1  4  3  2  1  4  3  2  1   4 3 2 1  4  3 2 1 4 3 2 1 4 3 2 1 4 3 2 1 4 3

--------||
--------||
--------||
--------||
--------||
-3-2\1--||

 2 1\1
Figure 15 is a two-and-one-half-octave, whole-tone scale pattern that ascends three-notes-per-string and descends, alternately, two-notes-per string and four-notes-per-string with finger slides.
Figure 15

|--------------------------------------11|13-11-----------------------------
|-----------------------------10-12-14---|------14-12-10\8------------------
|---------------------8-10-12------------|-----------------10-8-------------
|--------------7-9-11--------------------|----------------------11-9-7\5----
|-------6-8-10---------------------------|----------------------------------
|-5-7-9----------------------------------|----------------------------------


-----------||
-----------||
-----------||
-----------||
-8-6-------||
-----9-7-5-||
Figures 16 and 17 depict two easy-to-pick fingering patterns for the diminished scale (half-whole).
Figure 16

|-------------------------------3|5-3-------------------------------||
|-------------------------4-5-7--|----7-5---------------------------||
|-------------------3-5-6--------|--------8-6-5\3-------------------||
|-------------4-5-7--------------|----------------7-5---------------||
|-------4-6-7--------------------|--------------------9-7-6\4-------||
|-5-6-8--------------------------|----------------------------8-6-5-||


Figure 17

|-------------------------------------|------------11-12-14-12-11\9---------
|-------------------------------------|10-11-13/14------------------13-11---
|----------------------------8-9-11/12|-------------------------------------
|------------------7-8-10/11----------|-------------------------------------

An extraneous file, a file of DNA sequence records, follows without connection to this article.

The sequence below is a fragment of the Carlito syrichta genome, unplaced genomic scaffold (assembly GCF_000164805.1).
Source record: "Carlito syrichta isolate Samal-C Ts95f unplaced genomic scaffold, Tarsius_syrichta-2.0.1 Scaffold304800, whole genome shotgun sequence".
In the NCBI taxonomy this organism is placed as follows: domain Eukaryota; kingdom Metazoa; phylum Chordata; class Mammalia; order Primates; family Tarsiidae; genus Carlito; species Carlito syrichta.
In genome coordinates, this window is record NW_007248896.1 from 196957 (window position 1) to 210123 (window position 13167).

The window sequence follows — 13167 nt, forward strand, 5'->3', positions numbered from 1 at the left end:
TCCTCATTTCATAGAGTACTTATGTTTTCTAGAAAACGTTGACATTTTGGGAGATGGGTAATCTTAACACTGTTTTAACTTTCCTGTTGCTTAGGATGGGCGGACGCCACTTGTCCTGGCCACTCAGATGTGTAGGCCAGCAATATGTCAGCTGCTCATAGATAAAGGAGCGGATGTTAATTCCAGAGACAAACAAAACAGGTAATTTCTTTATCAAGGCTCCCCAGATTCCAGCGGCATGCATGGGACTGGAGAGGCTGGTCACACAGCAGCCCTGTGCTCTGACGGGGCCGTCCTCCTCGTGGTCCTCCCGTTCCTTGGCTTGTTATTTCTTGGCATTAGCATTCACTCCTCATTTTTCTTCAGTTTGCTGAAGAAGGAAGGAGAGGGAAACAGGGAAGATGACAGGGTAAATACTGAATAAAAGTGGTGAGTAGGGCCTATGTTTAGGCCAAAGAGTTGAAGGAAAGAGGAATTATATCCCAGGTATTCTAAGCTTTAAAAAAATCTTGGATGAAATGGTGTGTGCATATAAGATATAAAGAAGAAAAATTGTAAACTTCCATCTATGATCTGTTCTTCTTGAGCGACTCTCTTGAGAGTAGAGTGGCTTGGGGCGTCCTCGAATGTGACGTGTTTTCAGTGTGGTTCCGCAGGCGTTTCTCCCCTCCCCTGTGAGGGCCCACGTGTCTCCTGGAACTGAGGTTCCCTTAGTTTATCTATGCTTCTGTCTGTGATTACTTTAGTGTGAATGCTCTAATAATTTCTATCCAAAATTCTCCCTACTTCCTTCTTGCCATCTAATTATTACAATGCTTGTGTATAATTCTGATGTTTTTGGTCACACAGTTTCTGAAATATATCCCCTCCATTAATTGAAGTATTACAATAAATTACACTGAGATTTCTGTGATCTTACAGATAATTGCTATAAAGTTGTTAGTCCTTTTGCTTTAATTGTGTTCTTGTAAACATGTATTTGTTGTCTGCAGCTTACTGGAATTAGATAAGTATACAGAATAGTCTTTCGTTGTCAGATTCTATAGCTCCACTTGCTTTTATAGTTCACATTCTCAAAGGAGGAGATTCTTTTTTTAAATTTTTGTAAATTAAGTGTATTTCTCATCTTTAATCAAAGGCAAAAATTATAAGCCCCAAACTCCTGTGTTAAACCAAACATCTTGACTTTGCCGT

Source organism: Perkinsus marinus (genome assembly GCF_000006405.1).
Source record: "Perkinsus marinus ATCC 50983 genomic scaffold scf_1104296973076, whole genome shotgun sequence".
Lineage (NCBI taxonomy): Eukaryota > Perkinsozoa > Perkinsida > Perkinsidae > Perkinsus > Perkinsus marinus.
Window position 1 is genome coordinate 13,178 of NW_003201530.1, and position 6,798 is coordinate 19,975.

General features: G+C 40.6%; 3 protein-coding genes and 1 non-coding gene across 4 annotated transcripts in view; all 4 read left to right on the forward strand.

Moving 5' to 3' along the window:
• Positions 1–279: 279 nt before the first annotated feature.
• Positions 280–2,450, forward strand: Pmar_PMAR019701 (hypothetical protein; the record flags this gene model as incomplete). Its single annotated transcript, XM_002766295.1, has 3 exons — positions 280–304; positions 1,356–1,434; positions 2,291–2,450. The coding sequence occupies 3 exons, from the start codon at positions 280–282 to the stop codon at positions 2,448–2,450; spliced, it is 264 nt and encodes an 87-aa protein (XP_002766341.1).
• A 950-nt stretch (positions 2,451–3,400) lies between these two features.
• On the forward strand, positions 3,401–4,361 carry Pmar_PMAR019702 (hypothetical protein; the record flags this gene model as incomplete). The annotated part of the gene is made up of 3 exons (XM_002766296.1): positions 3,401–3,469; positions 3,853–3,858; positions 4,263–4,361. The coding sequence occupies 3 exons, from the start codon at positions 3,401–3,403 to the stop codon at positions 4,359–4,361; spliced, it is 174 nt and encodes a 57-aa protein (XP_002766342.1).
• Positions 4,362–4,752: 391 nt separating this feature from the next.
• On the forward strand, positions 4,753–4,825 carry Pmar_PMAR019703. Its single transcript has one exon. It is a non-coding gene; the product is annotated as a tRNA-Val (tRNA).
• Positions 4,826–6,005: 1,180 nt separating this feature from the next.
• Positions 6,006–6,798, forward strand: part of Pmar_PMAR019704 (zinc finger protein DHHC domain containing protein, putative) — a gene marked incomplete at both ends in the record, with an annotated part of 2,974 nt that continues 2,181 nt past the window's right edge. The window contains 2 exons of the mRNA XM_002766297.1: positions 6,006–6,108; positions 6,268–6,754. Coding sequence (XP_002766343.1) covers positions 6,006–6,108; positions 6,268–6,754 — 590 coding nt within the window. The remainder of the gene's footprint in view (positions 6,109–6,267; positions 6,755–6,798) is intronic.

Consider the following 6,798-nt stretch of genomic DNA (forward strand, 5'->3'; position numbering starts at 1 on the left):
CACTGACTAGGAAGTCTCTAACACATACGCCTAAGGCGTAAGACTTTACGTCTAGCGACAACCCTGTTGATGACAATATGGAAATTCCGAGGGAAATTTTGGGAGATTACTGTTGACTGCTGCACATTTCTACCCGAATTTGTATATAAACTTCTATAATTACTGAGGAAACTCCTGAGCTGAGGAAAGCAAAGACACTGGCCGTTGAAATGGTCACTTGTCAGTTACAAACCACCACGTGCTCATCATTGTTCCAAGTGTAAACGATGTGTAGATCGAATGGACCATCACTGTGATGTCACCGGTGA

|---------6-7-9/10--------------------|-------------------------------------
|-5-6-8/9-----------------------------|-------------------------------------


----------|---------------------------||
-10\8-----|---------------------------||
------11-9|8\6------------------------||
----------|----10-8-7\5---------------||
----------|-------------9-7-6\4-------||
----------|---------------------8-6-5-||
Figures 18-20 illustrate extended, four-note-per-string major, melodic-minor and harmonic-minor scale patterns arranged for fast alternate picking. Note that each scale pattern takes a different fretboard path coming down. Again, this is done for the sake of maintaining an easier, smoother string crossing pattern for the picking hand
Figure 18

|------------------------------------------|------------16-17-19-17-16\14---
|------------------------------------------|14-15-17/19---------------------
|-------------------------------11-13-14/16|--------------------------------
|--------------------9-11-12/14------------|--------------------------------
|----------7-9-11/12-----------------------|--------------------------------
|-5-7-9/10---------------------------------|--------------------------------